8. Invest in good gear.
While no two packing lists are exactly the same, there are some basic items that every winter hiker should be prepared to buy. Most avid winter hikers invest in the following items: crampons or snowshoes, waterproof pants and jacket, knee-high gaiters, waterproof boots, an insulated jacket, a lightweight backpack, hiking poles, a camp stove, hats/gloves, and goggles or wrap-around sunglasses. While it’s tempting to take the cheap route and get sub-par gear, I recommend looking for end-of-season sales and coupons instead.
Look at www.rei.com/outlet or www.backcountryoutlet.com for closeout items. It can be expensive when you’re getting started, but most of the gear you pick up can be useful in the summer season as well.
9. Be prepared to turn around.
Legendary mountaineer Ed Viesturs (who has climbed every 8,000 meter peak in the world) once said, “Getting to the top is optional, getting down is mandatory.” Echoing this sentiment, Mr. Crane told me, “The mountains have been here for a long time, and they’ll be here for a long time still.” Don’t hesitate to turn around if you run into conditions that look dangerous. Reaching the summit of a peak is just half the journey, and you must have time and energy left over for the descent. Focus on the entire trip, not just the ascent.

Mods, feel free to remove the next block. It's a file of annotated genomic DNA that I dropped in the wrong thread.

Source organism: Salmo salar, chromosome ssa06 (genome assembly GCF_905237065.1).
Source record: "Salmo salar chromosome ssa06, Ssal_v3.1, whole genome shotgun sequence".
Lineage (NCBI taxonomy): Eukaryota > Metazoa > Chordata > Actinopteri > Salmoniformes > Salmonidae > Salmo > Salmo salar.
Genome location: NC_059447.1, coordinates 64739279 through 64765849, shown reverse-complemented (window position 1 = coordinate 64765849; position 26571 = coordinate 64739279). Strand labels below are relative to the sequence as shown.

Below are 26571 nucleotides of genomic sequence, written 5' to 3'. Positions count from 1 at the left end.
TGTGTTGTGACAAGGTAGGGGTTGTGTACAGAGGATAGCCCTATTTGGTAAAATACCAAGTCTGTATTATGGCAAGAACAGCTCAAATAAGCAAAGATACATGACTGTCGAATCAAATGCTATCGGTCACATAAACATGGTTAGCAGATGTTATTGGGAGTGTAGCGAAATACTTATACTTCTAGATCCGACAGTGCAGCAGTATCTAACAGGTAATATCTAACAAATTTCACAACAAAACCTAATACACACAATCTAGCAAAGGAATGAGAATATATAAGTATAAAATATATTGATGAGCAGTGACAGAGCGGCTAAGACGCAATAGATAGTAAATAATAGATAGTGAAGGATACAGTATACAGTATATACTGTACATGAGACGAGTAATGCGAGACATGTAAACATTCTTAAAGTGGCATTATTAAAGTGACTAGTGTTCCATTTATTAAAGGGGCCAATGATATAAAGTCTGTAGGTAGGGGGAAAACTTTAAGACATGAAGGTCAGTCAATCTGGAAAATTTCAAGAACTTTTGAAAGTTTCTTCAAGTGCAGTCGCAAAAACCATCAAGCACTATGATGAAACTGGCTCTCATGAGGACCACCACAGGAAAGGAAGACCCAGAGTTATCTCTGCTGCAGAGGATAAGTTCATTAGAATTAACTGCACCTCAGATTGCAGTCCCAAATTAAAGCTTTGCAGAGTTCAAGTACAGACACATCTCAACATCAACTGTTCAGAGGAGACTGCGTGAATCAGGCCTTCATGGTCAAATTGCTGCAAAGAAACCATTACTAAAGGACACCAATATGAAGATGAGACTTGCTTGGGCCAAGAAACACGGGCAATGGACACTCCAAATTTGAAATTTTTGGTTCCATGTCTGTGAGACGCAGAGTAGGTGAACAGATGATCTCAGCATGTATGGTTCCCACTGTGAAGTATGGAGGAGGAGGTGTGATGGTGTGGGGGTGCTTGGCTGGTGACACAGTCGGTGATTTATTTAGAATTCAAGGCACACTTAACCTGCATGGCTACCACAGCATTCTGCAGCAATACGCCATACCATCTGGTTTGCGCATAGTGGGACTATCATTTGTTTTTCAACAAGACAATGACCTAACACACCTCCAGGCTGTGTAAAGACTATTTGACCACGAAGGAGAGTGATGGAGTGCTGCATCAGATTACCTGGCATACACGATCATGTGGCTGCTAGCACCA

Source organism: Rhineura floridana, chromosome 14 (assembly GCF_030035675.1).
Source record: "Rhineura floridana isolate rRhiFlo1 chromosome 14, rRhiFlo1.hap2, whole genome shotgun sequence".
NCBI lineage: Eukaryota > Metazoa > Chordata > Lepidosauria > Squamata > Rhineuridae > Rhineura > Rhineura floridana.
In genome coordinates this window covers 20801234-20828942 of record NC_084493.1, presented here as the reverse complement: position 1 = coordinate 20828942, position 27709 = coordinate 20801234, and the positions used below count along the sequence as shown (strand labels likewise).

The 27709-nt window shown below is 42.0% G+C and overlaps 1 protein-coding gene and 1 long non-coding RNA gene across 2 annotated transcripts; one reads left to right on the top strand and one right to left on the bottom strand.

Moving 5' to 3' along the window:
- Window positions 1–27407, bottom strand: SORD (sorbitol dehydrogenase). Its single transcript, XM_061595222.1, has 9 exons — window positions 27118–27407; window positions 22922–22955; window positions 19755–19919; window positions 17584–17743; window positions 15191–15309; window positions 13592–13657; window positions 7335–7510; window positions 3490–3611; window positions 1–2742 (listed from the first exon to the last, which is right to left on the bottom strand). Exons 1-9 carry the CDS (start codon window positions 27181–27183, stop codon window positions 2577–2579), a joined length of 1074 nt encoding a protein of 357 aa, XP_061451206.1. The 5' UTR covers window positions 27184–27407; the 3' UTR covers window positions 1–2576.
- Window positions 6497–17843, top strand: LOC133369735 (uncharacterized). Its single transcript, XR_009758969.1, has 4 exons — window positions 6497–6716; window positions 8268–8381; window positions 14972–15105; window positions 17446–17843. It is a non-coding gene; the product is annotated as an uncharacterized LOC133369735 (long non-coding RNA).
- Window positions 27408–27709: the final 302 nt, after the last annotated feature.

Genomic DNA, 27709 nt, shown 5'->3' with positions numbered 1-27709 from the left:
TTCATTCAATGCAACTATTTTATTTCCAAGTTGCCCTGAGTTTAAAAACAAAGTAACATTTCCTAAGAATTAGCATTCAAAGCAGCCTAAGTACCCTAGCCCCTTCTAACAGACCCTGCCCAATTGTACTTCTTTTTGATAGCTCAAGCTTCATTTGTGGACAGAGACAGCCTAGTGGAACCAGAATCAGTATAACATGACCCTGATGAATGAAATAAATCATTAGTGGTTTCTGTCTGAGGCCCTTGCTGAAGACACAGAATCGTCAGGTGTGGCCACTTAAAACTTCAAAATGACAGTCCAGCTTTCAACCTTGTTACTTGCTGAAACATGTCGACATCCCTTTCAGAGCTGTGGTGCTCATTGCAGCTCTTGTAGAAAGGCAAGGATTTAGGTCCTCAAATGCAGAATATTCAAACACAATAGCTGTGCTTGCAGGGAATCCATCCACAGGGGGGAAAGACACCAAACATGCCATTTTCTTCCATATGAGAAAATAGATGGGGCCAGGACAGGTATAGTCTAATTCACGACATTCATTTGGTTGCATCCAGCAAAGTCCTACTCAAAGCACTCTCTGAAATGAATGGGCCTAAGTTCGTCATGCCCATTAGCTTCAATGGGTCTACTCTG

10. Treat yourself to a great meal.
Lastly, be sure to reward yourself for a job well-done. When I come off a mountain, I like to find the nearest source of comfort food. Sometimes it’s a cozy bar with great burgers, sometimes it’s a lively pizza place. No worries about your appearance and aroma; restaurants at the base of any big peak are used to hikers stopping off for a meal.
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Haley January Eckels studied history and English literature at McGill University in Montreal, Quebec, graduating in 2004. She is based in Manchester, New Hampshire, and works as a writer and editor. Her overseas adventures have included a 750-kilometer pilgrimage in Northern Spain and a volunteer teaching position on Kili Island in the Marshall Islands. When sheÃ¢â‚¬â„¢s not reading, writing, or traveling you can find her climbing the local cliff or hiking in the White Mountains.